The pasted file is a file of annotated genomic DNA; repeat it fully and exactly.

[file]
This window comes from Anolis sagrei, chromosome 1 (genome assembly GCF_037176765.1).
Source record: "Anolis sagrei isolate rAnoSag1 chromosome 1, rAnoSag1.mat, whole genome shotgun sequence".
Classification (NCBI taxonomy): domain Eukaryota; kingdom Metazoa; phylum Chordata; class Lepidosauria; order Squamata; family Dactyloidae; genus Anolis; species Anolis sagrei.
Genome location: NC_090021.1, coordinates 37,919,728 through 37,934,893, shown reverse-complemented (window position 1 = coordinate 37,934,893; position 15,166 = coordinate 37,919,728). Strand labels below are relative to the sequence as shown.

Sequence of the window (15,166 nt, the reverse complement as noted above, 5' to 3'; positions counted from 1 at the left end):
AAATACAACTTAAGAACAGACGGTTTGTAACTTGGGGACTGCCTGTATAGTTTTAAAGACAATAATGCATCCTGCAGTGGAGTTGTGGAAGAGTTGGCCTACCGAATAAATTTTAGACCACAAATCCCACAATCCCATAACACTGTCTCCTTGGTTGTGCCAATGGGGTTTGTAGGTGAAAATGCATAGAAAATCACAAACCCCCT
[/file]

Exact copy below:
This window comes from Anolis sagrei, chromosome 1 (genome assembly GCF_037176765.1).
Source record: "Anolis sagrei isolate rAnoSag1 chromosome 1, rAnoSag1.mat, whole genome shotgun sequence".
Classification (NCBI taxonomy): domain Eukaryota; kingdom Metazoa; phylum Chordata; class Lepidosauria; order Squamata; family Dactyloidae; genus Anolis; species Anolis sagrei.
Genome location: NC_090021.1, coordinates 37,919,728 through 37,934,893, shown reverse-complemented (window position 1 = coordinate 37,934,893; position 15,166 = coordinate 37,919,728). Strand labels below are relative to the sequence as shown.

Sequence of the window (15,166 nt, the reverse complement as noted above, 5' to 3'; positions counted from 1 at the left end):
AAATACAACTTAAGAACAGACGGTTTGTAACTTGGGGACTGCCTGTATAGTTTTAAAGACAATAATGCATCCTGCAGTGGAGTTGTGGAAGAGTTGGCCTACCGAATAAATTTTAGACCACAAATCCCACAATCCCATAACACTGTCTCCTTGGTTGTGCCAATGGGGTTTGTAGGTGAAAATGCATAGAAAATCACAAACCCCCT